Dad took us into the woods. There was an old cabin tucked away in a valley near a small lake; its waters were clear as crystal. My dad said we were lucky that only a few people knew it was there. He hoped it would stay that way. I overheard my Dad say, "There is a chance these mountains will protect us." My mom didn’t respond. Her eyes had a shine to them every time she looked up. Later I learned she was holding her tears.
We didn’t do much for the first day. We sat in the small cabin playing cards and waited, for what, we didn’t know. My mother listlessly wandered around the cabin, crying sometimes. Her face framed by her greying hair was unreadable. Dad lit a fire at night using the wood we collected from close by. None of us ranged very far.
After the first day of camping in the cabin, a deep silence fell over us. The days passed slowly. One evening as the sun was setting my father woke us up carefully. His strong hand on my shoulder gently shook me awake. My mom was crying silently. Inside the cabin we all huddled together, waiting.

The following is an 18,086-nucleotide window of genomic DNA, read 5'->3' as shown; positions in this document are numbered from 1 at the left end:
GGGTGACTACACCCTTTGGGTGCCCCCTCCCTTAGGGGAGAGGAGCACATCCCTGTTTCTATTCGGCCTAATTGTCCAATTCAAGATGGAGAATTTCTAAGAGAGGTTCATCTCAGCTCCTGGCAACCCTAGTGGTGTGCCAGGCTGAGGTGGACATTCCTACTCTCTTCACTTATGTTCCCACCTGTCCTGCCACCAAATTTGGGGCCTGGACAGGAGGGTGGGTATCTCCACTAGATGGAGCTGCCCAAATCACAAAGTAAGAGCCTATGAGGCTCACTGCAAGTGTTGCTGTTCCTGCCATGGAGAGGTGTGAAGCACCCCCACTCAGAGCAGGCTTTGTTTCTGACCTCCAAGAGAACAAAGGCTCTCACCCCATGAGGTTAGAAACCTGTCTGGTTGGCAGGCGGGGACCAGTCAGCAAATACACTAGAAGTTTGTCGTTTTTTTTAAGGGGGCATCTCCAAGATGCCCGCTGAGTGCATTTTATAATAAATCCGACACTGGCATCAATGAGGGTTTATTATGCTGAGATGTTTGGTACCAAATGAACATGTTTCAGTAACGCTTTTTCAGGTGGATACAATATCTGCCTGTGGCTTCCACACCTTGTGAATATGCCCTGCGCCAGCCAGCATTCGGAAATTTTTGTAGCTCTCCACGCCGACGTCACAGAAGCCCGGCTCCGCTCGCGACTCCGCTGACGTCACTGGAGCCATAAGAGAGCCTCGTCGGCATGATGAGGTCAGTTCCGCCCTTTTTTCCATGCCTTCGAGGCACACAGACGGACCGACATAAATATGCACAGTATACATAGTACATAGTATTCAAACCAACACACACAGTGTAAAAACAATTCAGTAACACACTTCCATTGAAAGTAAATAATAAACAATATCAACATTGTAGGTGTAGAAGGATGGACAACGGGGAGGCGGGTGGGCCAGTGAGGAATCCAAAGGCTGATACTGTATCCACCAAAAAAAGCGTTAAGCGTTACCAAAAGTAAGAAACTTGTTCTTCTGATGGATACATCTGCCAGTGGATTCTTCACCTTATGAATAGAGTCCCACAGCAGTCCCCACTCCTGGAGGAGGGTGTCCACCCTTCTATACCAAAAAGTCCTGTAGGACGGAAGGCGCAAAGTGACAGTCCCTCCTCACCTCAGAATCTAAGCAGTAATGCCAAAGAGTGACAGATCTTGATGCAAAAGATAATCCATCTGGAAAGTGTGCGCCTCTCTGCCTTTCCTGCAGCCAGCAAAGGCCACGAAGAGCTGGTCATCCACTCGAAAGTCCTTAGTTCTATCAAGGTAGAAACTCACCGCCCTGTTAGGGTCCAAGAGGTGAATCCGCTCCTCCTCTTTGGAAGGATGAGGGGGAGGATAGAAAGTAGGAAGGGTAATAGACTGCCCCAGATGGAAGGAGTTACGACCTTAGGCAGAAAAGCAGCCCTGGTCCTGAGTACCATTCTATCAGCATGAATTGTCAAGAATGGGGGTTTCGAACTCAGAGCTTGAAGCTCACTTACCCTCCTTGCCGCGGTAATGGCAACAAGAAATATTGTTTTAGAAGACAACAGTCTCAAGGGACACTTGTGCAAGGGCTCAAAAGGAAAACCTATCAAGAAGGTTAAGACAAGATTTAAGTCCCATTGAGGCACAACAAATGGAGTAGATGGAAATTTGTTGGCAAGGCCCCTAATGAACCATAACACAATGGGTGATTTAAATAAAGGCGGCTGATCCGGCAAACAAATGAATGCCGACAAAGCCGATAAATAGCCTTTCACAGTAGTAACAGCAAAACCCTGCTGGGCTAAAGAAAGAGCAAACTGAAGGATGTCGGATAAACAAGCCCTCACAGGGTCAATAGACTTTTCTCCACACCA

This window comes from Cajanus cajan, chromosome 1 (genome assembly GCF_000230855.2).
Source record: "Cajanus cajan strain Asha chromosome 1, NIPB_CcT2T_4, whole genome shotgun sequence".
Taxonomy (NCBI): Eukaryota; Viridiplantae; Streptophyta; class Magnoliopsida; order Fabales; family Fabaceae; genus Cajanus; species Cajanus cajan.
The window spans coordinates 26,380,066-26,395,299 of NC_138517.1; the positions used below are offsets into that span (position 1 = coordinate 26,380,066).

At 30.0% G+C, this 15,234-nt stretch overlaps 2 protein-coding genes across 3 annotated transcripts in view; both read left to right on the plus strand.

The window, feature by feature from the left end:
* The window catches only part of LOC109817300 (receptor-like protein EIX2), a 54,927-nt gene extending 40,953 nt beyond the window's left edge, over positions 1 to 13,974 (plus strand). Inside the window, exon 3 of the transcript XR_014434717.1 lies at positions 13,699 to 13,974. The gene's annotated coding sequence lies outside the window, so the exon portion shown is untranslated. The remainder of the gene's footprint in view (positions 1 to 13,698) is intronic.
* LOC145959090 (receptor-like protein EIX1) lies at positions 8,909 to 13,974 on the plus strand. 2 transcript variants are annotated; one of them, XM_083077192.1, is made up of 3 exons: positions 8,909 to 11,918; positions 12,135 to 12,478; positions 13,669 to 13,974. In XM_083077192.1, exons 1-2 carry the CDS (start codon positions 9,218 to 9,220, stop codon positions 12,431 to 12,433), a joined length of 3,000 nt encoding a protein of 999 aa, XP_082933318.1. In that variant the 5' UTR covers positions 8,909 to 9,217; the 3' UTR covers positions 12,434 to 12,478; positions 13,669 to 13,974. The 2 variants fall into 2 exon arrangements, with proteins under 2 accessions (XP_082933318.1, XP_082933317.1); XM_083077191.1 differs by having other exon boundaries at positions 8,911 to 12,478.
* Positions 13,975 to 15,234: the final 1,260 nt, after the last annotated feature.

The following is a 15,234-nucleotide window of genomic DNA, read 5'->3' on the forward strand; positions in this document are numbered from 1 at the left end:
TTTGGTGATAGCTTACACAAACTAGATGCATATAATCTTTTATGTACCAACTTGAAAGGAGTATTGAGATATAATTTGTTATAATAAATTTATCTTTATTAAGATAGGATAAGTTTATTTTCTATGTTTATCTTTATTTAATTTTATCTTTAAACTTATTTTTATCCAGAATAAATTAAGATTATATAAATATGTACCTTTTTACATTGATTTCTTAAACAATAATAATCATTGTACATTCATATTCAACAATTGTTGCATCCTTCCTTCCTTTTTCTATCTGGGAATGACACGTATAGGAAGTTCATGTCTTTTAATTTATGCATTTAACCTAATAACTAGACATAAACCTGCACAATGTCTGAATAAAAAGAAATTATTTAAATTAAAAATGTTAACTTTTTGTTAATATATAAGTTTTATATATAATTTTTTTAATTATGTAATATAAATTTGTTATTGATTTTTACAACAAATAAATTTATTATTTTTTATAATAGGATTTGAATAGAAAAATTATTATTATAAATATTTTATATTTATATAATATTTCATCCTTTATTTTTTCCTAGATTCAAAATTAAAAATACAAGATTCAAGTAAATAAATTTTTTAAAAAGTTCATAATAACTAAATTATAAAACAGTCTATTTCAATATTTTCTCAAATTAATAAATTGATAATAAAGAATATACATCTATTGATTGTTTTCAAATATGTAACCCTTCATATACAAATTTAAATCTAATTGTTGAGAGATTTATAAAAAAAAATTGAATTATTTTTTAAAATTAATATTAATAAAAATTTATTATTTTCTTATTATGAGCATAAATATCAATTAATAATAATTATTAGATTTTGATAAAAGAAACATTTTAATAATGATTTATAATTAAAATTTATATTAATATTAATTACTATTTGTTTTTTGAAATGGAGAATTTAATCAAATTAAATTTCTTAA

A faint red glow was forming outside. As it built, the world began to take on a deep red glow. Gradually it grew brighter and brighter until we had to shield our eyes. The light was so strong I could see the bones inside my arms. With a brilliant flash, it doused the world in a light that penetrated everything. Nothing could hide. Then I remember darkness, which arrived only with my loss of consciousness.
I was the first to wake. Something felt different, looking around the cabin I saw my parents laying side by side, breathing lightly while sleeping. For the first time in days, my mom wasn't crying. Looking closer, I saw there was something different about them. I couldn't explain it, but they looked darker somehow. There was a change in them that I was unable to see, only sense. I looked down at myself and noticed I looked brighter, almost like a glow inside me was trying to light the way out.